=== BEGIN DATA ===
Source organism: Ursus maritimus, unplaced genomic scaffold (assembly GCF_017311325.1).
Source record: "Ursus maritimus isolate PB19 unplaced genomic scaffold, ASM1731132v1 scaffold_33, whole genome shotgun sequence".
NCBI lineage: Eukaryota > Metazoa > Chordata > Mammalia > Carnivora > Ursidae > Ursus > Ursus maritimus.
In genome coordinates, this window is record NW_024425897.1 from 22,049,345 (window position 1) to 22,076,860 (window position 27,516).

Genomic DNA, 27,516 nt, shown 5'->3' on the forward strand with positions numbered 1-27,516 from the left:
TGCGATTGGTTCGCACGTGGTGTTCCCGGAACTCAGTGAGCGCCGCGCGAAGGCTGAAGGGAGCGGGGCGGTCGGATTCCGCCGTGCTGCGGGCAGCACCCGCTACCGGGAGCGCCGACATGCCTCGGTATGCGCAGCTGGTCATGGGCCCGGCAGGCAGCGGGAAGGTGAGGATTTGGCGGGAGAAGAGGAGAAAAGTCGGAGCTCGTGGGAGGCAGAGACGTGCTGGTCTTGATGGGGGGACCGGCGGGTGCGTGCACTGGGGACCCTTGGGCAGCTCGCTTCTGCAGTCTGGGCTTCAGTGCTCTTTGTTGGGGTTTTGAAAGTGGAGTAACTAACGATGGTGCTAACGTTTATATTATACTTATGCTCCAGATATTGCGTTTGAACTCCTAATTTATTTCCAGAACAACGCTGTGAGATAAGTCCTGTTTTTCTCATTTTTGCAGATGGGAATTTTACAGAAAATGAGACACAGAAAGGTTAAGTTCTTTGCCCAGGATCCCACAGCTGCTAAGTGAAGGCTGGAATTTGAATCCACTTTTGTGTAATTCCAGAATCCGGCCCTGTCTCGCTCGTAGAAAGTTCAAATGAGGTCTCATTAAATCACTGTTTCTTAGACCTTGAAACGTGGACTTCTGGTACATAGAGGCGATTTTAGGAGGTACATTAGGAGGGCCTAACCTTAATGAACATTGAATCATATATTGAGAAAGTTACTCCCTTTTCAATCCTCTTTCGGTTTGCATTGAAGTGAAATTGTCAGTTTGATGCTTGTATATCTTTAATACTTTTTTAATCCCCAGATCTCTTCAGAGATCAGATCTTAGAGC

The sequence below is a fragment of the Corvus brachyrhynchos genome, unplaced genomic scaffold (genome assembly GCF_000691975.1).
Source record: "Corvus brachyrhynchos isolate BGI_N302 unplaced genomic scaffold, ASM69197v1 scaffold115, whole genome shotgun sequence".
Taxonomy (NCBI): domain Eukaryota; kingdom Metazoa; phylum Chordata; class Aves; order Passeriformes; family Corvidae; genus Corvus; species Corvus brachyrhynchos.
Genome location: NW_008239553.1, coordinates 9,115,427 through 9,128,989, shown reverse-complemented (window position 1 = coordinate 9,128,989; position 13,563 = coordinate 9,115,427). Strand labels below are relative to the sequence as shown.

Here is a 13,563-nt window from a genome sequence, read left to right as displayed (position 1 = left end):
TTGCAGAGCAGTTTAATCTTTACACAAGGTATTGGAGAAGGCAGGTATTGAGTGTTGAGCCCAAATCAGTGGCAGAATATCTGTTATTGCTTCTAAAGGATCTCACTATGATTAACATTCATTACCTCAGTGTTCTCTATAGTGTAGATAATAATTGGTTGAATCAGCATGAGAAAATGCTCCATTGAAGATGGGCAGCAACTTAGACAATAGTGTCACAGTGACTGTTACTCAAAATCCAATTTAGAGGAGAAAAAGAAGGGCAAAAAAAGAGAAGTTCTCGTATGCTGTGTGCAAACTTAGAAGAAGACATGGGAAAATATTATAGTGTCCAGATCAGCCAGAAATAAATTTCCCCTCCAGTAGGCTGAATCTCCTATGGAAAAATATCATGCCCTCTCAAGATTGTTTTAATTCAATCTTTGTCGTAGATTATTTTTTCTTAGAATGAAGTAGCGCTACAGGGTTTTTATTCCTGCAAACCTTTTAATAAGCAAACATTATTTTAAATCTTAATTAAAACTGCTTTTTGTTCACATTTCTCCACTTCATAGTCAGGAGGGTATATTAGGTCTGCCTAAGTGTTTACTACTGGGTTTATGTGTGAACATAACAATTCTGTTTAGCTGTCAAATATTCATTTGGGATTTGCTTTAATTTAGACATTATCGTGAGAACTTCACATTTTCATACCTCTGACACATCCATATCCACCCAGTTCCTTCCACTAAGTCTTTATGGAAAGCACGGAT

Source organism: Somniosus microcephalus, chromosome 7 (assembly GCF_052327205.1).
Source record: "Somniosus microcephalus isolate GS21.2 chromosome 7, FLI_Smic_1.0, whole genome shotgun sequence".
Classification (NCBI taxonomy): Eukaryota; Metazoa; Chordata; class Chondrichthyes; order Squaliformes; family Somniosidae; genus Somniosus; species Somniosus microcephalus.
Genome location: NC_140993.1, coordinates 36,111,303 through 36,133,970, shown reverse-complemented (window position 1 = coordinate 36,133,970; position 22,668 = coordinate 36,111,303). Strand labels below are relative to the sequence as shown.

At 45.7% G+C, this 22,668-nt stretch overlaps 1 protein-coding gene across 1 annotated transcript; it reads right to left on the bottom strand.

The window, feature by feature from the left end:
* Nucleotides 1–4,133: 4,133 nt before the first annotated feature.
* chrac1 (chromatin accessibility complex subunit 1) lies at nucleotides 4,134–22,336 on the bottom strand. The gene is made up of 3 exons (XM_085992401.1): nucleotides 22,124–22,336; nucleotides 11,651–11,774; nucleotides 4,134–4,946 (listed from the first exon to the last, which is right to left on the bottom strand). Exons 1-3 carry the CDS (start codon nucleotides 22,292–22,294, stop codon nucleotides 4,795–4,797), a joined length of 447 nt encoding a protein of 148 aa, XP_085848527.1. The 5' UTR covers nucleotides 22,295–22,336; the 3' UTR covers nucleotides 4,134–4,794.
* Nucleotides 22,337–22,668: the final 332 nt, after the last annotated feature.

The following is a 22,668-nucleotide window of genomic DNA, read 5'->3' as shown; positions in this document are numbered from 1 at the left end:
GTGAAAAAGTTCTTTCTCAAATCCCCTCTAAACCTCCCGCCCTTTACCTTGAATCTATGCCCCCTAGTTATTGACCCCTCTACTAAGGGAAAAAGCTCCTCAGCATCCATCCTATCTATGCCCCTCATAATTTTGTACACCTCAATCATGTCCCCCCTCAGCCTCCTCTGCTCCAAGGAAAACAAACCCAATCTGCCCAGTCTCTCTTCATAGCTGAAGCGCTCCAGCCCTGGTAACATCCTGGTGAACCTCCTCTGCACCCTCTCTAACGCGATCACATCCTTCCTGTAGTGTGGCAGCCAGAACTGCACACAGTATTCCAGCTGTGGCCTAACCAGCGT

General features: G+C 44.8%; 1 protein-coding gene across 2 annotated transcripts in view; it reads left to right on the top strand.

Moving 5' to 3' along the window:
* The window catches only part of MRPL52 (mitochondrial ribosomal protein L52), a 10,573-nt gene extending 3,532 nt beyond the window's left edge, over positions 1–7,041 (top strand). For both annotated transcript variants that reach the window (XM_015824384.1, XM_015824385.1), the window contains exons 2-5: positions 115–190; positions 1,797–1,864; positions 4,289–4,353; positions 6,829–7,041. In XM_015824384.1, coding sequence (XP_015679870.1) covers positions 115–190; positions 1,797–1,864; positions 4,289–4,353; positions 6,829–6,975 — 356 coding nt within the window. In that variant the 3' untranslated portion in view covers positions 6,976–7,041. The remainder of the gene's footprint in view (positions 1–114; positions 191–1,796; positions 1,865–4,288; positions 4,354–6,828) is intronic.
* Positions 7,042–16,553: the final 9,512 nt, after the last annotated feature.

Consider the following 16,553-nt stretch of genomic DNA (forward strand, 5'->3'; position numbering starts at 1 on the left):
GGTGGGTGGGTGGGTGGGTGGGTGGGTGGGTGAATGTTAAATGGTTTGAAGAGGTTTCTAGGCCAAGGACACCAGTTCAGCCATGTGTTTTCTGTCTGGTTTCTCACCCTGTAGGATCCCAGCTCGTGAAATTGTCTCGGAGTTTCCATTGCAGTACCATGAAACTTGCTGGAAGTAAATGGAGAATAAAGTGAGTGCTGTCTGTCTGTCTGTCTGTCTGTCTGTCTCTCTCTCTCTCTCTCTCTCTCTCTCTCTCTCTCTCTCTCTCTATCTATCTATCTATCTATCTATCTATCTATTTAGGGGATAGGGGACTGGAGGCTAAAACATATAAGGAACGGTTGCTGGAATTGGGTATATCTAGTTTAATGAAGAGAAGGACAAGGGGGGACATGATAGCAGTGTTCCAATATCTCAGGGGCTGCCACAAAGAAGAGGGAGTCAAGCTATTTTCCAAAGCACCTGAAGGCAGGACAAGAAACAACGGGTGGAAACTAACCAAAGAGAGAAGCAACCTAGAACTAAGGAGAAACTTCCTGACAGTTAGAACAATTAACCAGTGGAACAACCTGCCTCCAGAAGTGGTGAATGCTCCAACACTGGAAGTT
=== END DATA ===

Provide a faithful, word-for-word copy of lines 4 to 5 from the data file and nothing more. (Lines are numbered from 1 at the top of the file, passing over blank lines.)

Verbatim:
In genome coordinates, this window is record NW_024425897.1 from 22,049,345 (window position 1) to 22,076,860 (window position 27,516).

Genomic DNA, 27,516 nt, shown 5'->3' on the forward strand with positions numbered 1-27,516 from the left: